Like all readers I have favourite story settings. Some real, some fictional, most are a combination of both. One of my favourite story settings is found in this incredible novel, now motion picture, ROOM by Emma Donoghue. The importance of place is paramount. One room is five-year-old Jack’s world. Another is the farm Green Gables found in Lucy Maud Montgomery’s Anne of Green Gables. The inspiration of which is found in Cavandish, Prince Edward Island. I was lucky enough to visit Green Gables Heritage site.

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I fell in love with the Chesapeake Bay area because of Nora Roberts book Sea Swept. Was fascinated with Tara Janzen’s Steele Street series and her chop-shop turned special ops heroes based in Denver.

My own fictional setting of Aspen Lake is based on a resort area I spent a lot of time at when I was a young child. I also worked there for a couple of summers while I pursued my post-secondary education. I met my husband while working at Moose Mountain Provincial Park. I have very fond memories of this area. And although I’m a city girl at heart I love reading and writing about small towns.

Modelling Aspen Lake after this region seemed a natural thing to do. Especially considering I was a novice at writing. There was a very clear picture on the environment and the social construct of the place in my head and the missing details were easy to find.

But now that I’m writing the final book in this series, I’m starting to think about the next series. For this series, I’m heading Into The Woods…

And into northern Canada. Which provides endless options as that encompasses a vast space.

writing

“Northern” Canada encompasses all land above the country’s 60th parallel, which is divided into three territories (from west to east): Yukon, the Northwest Territories and Nunavut. Upwards of 90 per cent of the land in all three is strictly uninhabitable, a barren wasteland of rock, ice and snow, meaning most populated areas are located either in the southern region or close to the coast of some lake, river or ocean. Even then, “habitable” is very much in the eye of the beholder. Even in the cities, it’s not at all uncommon for winter temperatures to dip below -40˚(C).  J.J. McCullough J.J.’s Complete Guide To Canada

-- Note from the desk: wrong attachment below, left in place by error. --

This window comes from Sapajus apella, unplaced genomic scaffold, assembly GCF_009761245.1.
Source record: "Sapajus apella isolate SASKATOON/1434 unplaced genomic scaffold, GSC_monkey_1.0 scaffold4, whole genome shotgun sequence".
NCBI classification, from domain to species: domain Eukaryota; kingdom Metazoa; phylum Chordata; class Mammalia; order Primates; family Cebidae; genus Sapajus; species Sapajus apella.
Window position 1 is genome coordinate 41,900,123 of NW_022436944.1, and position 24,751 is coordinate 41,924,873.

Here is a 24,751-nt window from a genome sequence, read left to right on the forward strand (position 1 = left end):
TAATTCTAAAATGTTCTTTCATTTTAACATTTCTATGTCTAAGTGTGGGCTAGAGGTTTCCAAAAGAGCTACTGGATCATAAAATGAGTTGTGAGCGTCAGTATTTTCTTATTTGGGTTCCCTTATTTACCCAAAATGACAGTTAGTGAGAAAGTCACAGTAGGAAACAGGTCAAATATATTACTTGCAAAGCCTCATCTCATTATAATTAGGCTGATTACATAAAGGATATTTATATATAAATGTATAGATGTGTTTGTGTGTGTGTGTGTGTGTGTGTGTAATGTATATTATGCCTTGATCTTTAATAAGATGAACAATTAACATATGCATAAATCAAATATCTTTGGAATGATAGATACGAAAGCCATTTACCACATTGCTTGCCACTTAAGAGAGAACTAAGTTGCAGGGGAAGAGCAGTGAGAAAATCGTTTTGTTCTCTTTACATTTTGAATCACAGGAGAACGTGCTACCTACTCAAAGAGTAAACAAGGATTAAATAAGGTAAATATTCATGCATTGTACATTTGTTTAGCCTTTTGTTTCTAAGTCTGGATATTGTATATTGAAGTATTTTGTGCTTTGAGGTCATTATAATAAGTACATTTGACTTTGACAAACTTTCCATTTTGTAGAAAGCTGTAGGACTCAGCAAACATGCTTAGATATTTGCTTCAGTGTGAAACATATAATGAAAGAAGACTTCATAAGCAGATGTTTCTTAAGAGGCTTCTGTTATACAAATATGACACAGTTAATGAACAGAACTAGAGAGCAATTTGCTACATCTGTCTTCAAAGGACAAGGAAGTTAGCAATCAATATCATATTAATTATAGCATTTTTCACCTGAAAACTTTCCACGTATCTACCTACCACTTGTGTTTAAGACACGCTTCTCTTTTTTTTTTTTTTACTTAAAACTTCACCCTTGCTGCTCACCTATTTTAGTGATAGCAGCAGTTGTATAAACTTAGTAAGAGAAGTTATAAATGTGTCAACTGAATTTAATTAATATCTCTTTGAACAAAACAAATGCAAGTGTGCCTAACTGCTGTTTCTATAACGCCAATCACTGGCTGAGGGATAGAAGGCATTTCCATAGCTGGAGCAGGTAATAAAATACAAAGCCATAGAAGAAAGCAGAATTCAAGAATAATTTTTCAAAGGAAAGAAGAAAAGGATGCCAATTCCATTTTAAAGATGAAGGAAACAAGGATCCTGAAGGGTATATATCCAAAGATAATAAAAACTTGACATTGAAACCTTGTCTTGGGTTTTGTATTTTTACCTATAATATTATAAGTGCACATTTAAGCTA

But how far into the north of 60 to venture, and how far west to explore? What topics do I want to explore with this series. One thing I’ve learned? Creating a setting for your story is more than local fauna and flora, or brick and mortar buildings, although it’s important to get those right too.

Although I don’t write fantasy or science fiction I’m fascinated with world building. And also with the rules of magic. The Rules of Magic, According To The Greatest Fantasy Sagas Of All Time. I’m not reading much fantasy or science fiction at the moment, but I am watching the television version of The Shannara Chronicles.

writing

The stakes are high. The bad guy is actually a worthy adversary. And the actors are pretty. When they’re not screaming in terror. Because, hello, demons.

In an interesting article by Malinda Lo on world building. In it she repeats Holly Black’s, author of the Spiderwick Chronicles, six questions to use when establishing your world’s rules about magic or science. Also, her thoughts on power, rituals, food, etc. My setting will be a contemporary real-life place. There might not be magic. But I can’t help but apply her questions about rules and power when thinking of developing a potential setting. Because, Power? That’s a theme, big or small, we all explore in one way or another.

  • Who has it?
  • Who abuses it?
  • Who wants it?
  • Who rejects it?
  • What does it mean to each of them?
  • How far will they go to use it, get it, gain it, or deny it?
  • What does it cost them?
  • What does it mean for the people around them?
  • How does their attitude to power break them off into groups?

That’s where I’m at. What are some of your favourite story settings?